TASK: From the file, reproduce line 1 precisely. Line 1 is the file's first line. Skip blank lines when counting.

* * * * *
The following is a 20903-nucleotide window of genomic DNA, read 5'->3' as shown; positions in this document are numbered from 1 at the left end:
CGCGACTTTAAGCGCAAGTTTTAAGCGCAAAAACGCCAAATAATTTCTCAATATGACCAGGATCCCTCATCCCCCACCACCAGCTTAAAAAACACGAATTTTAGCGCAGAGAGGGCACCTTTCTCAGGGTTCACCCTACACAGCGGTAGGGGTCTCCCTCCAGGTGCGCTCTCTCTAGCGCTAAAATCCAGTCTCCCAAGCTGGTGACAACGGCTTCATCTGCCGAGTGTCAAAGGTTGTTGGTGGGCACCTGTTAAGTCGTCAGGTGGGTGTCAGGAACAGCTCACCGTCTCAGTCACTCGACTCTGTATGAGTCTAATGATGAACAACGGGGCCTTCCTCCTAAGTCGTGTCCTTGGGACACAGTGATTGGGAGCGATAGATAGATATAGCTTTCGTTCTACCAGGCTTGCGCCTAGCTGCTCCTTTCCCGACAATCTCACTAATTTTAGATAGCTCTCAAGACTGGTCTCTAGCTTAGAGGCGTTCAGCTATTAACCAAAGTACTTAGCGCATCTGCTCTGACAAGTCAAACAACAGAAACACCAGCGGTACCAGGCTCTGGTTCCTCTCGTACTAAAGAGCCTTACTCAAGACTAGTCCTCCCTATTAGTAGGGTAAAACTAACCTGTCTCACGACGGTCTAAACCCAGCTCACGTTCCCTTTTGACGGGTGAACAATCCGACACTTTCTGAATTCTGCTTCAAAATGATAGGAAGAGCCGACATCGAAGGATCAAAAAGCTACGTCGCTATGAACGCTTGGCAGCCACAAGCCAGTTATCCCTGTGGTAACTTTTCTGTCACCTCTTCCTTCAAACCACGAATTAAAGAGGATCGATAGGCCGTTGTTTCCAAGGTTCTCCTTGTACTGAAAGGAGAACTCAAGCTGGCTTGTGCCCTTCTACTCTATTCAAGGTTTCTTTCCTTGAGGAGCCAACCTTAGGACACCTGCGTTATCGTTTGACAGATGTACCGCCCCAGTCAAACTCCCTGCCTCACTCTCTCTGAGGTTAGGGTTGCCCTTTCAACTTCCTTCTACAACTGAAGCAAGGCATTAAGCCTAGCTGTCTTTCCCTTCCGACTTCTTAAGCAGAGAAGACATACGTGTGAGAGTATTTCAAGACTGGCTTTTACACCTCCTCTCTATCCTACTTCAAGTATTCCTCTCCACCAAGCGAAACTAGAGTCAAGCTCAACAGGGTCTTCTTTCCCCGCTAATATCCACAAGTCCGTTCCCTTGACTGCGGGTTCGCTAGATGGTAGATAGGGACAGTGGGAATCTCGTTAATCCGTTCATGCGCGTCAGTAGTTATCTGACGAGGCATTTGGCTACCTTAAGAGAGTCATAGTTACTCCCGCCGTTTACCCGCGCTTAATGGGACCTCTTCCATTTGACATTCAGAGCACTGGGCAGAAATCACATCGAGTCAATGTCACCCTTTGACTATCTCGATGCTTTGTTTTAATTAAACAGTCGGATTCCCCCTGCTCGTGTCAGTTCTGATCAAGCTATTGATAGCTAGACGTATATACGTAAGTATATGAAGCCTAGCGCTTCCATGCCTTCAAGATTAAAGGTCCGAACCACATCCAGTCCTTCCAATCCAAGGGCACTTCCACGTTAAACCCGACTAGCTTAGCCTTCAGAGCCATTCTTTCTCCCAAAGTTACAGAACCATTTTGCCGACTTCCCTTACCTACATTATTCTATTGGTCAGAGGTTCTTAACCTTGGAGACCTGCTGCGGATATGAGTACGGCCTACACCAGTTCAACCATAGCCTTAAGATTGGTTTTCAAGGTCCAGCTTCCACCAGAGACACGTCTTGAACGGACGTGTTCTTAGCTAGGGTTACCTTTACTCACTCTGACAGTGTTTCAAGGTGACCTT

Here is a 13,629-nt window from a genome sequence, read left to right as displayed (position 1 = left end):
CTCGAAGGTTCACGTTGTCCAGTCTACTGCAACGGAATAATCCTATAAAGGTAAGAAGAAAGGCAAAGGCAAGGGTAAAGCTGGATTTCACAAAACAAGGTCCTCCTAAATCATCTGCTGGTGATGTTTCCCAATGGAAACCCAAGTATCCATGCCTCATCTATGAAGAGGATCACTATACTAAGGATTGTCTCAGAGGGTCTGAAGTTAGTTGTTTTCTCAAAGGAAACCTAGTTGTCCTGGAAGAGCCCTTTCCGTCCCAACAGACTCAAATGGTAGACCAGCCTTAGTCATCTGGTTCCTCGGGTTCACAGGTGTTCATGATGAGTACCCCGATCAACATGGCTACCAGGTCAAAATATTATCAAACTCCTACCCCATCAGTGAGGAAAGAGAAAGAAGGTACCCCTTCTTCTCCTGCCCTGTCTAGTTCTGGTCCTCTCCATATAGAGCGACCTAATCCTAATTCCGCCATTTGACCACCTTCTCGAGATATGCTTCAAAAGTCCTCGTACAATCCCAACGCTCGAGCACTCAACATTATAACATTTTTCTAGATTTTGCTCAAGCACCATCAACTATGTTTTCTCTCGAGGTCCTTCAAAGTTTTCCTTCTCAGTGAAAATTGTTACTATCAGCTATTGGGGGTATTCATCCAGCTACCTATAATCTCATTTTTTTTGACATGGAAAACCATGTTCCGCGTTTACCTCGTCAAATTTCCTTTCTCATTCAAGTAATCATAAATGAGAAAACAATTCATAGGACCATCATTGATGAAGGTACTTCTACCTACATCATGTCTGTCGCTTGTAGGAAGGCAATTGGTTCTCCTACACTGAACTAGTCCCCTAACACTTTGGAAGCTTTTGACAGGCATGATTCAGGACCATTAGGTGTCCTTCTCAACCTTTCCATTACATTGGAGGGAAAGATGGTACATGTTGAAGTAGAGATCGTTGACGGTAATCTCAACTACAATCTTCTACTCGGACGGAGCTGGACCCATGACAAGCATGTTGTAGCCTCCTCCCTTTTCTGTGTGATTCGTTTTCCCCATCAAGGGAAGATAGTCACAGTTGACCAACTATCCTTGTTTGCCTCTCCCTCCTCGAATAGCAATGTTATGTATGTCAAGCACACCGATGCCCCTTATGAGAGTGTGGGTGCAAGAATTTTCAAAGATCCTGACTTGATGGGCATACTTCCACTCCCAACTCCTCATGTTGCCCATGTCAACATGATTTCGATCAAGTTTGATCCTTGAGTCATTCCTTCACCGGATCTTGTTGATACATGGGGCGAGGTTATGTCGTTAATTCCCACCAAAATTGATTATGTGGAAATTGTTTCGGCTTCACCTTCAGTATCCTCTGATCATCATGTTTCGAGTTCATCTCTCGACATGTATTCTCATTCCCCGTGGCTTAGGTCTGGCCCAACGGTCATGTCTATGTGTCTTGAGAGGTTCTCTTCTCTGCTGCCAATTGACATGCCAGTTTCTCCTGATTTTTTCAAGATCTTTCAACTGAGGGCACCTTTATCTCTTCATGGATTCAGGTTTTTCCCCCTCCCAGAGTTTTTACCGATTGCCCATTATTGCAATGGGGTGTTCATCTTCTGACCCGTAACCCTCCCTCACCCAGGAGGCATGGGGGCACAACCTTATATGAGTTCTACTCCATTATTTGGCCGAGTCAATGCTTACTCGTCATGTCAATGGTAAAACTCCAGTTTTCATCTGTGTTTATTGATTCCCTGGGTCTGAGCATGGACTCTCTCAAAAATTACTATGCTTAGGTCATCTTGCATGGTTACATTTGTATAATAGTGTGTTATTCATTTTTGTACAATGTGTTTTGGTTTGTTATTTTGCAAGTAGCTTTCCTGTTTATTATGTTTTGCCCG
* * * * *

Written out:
The following is a 20903-nucleotide window of genomic DNA, read 5'->3' as shown; positions in this document are numbered from 1 at the left end: